Cheap Chinese Goods Are Becoming a Costly Problem. Exhibit A: Hong Kong.

Hong Kong residents are flocking to China amid falling prices there. PHOTO: GILLES SABRIE/BLOOMBERG NEWS
Hong Kong residents are flocking to China amid falling prices there. PHOTO: GILLES SABRIE/BLOOMBERG NEWS


Shoppers are hopping across the border, where prices have dropped. Neighboring Asian countries could also be hit if Chinese companies dump their goods there among weak domestic demand.

Prices are falling in mainland China. That’s a boon for people living in Hong Kong, but a big problem for the city’s businesses.

Consumer prices in China fell 0.8% in January compared with a year earlier, the country’s biggest deflation reading in more than a decade. That is a sign of the tepid state of the world’s second-largest economy, where a sputtering recovery has knocked confidence and encouraged Beijing to censor some economic research.

Hong Kong residents are increasingly hopping across the border to the city of Shenzhen, where they load up on frozen food and cheap furniture at big-box stores like Costco and Sam’s Club. Hong Kong business owners, unable to compete with their Chinese counterparts on price, are feeling the squeeze.

“Walking on the streets these days, you’ll feel that Hong Kong retailers are in big trouble," said the city’s former financial secretary, John Tsang, in a recent social-media post.

Graphic: WSJ
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Graphic: WSJ

The pain being felt by businesses in Hong Kong offers a partial answer to a question that has been debated by economists for much of the past year: How will deflation in China impact the rest of the world?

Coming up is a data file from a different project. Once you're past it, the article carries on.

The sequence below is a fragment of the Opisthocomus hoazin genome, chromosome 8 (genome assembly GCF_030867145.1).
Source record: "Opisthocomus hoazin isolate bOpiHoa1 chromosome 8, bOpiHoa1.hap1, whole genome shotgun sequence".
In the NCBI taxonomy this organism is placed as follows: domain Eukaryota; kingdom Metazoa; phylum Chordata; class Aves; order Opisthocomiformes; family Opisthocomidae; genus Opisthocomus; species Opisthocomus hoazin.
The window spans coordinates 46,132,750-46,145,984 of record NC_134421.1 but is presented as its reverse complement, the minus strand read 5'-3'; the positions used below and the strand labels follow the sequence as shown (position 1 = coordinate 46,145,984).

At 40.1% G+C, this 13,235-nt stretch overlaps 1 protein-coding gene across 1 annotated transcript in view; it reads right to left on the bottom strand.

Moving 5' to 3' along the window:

Chinese export prices have dropped steadily since late 2022 and were 8.4% lower in December than they were a year earlier, according to customs data. Economists think that’s probably a good thing for Europe and the U.S., where central banks have been forced to embark on an aggressive series of interest-rate increases to keep rising prices in check. But the impact on smaller countries could be more troublesome.

China is the biggest trading partner for multiple countries across the world, and is particularly influential for countries in Asia. The risk for these countries is that Chinese companies dump their goods overseas in response to weak demand at home. They can also undercut manufacturers in countries like Vietnam and Malaysia, which have slowly been muscling in on China’s status as the world’s factory.

“This Hong Kong story is applicable to countries that are near the neighborhood of China because the supply chain is much smaller," said William Lee, chief economist at the Milken Institute, an economic think tank. The shorter supply chain for China’s trade with its neighbors means changes in price pass through more directly, rather than being swallowed up by the various companies that get involved in shipping goods over longer distances.

China’s neighbors in East Asia don’t have the option to impose protectionist policies against it, analysts at Citigroup wrote in a January note. China is simply too big a force in global trade for them to risk its ire.